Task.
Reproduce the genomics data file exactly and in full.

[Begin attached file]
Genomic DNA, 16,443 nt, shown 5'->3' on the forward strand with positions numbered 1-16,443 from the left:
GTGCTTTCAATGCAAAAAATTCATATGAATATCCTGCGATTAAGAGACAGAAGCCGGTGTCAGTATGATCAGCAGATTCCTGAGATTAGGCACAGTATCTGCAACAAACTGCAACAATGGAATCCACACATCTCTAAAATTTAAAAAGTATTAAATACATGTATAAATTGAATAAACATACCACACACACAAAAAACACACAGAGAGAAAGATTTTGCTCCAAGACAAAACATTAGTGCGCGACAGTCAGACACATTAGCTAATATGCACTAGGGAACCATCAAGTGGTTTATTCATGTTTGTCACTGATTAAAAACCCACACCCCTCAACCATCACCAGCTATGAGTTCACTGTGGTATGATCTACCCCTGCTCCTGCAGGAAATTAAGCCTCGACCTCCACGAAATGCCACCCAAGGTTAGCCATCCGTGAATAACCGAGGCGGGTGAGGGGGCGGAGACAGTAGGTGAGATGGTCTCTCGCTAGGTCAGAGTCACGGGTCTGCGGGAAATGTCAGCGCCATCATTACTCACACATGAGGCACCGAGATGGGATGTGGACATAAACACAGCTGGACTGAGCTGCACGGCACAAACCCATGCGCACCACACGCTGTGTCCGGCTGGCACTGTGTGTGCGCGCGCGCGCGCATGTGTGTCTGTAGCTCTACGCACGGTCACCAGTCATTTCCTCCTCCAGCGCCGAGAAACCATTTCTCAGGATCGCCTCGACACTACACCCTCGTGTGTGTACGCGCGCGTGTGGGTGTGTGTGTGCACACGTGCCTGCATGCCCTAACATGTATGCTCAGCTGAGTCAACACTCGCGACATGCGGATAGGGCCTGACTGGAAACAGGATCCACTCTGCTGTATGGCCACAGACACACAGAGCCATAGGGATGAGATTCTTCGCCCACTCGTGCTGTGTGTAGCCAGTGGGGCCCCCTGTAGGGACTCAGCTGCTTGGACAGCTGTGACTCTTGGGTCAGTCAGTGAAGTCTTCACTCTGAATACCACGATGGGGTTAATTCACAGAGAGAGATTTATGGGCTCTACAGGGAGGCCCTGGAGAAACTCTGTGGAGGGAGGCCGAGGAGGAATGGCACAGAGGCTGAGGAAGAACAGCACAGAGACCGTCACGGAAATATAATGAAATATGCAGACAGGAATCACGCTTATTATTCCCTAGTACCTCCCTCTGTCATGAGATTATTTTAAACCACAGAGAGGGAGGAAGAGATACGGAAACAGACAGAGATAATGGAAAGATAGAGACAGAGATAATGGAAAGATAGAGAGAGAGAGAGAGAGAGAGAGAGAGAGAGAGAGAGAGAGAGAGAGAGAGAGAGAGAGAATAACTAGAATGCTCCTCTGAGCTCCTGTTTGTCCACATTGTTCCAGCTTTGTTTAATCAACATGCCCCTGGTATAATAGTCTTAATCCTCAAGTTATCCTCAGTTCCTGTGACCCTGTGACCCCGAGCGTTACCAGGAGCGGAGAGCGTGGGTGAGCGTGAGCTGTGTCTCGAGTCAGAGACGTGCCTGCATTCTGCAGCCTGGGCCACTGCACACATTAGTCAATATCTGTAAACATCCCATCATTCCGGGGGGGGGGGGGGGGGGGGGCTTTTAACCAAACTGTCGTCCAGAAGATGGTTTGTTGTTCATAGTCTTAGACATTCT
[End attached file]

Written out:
Genomic DNA, 16,443 nt, shown 5'->3' on the forward strand with positions numbered 1-16,443 from the left:
GTGCTTTCAATGCAAAAAATTCATATGAATATCCTGCGATTAAGAGACAGAAGCCGGTGTCAGTATGATCAGCAGATTCCTGAGATTAGGCACAGTATCTGCAACAAACTGCAACAATGGAATCCACACATCTCTAAAATTTAAAAAGTATTAAATACATGTATAAATTGAATAAACATACCACACACACAAAAAACACACAGAGAGAAAGATTTTGCTCCAAGACAAAACATTAGTGCGCGACAGTCAGACACATTAGCTAATATGCACTAGGGAACCATCAAGTGGTTTATTCATGTTTGTCACTGATTAAAAACCCACACCCCTCAACCATCACCAGCTATGAGTTCACTGTGGTATGATCTACCCCTGCTCCTGCAGGAAATTAAGCCTCGACCTCCACGAAATGCCACCCAAGGTTAGCCATCCGTGAATAACCGAGGCGGGTGAGGGGGCGGAGACAGTAGGTGAGATGGTCTCTCGCTAGGTCAGAGTCACGGGTCTGCGGGAAATGTCAGCGCCATCATTACTCACACATGAGGCACCGAGATGGGATGTGGACATAAACACAGCTGGACTGAGCTGCACGGCACAAACCCATGCGCACCACACGCTGTGTCCGGCTGGCACTGTGTGTGCGCGCGCGCGCGCATGTGTGTCTGTAGCTCTACGCACGGTCACCAGTCATTTCCTCCTCCAGCGCCGAGAAACCATTTCTCAGGATCGCCTCGACACTACACCCTCGTGTGTGTACGCGCGCGTGTGGGTGTGTGTGTGCACACGTGCCTGCATGCCCTAACATGTATGCTCAGCTGAGTCAACACTCGCGACATGCGGATAGGGCCTGACTGGAAACAGGATCCACTCTGCTGTATGGCCACAGACACACAGAGCCATAGGGATGAGATTCTTCGCCCACTCGTGCTGTGTGTAGCCAGTGGGGCCCCCTGTAGGGACTCAGCTGCTTGGACAGCTGTGACTCTTGGGTCAGTCAGTGAAGTCTTCACTCTGAATACCACGATGGGGTTAATTCACAGAGAGAGATTTATGGGCTCTACAGGGAGGCCCTGGAGAAACTCTGTGGAGGGAGGCCGAGGAGGAATGGCACAGAGGCTGAGGAAGAACAGCACAGAGACCGTCACGGAAATATAATGAAATATGCAGACAGGAATCACGCTTATTATTCCCTAGTACCTCCCTCTGTCATGAGATTATTTTAAACCACAGAGAGGGAGGAAGAGATACGGAAACAGACAGAGATAATGGAAAGATAGAGACAGAGATAATGGAAAGATAGAGAGAGAGAGAGAGAGAGAGAGAGAGAGAGAGAGAGAGAGAGAGAGAGAGAGAGAGAGAATAACTAGAATGCTCCTCTGAGCTCCTGTTTGTCCACATTGTTCCAGCTTTGTTTAATCAACATGCCCCTGGTATAATAGTCTTAATCCTCAAGTTATCCTCAGTTCCTGTGACCCTGTGACCCCGAGCGTTACCAGGAGCGGAGAGCGTGGGTGAGCGTGAGCTGTGTCTCGAGTCAGAGACGTGCCTGCATTCTGCAGCCTGGGCCACTGCACACATTAGTCAATATCTGTAAACATCCCATCATTCCGGGGGGGGGGGGGGGGGGGGGCTTTTAACCAAACTGTCGTCCAGAAGATGGTTTGTTGTTCATAGTCTTAGACATTCT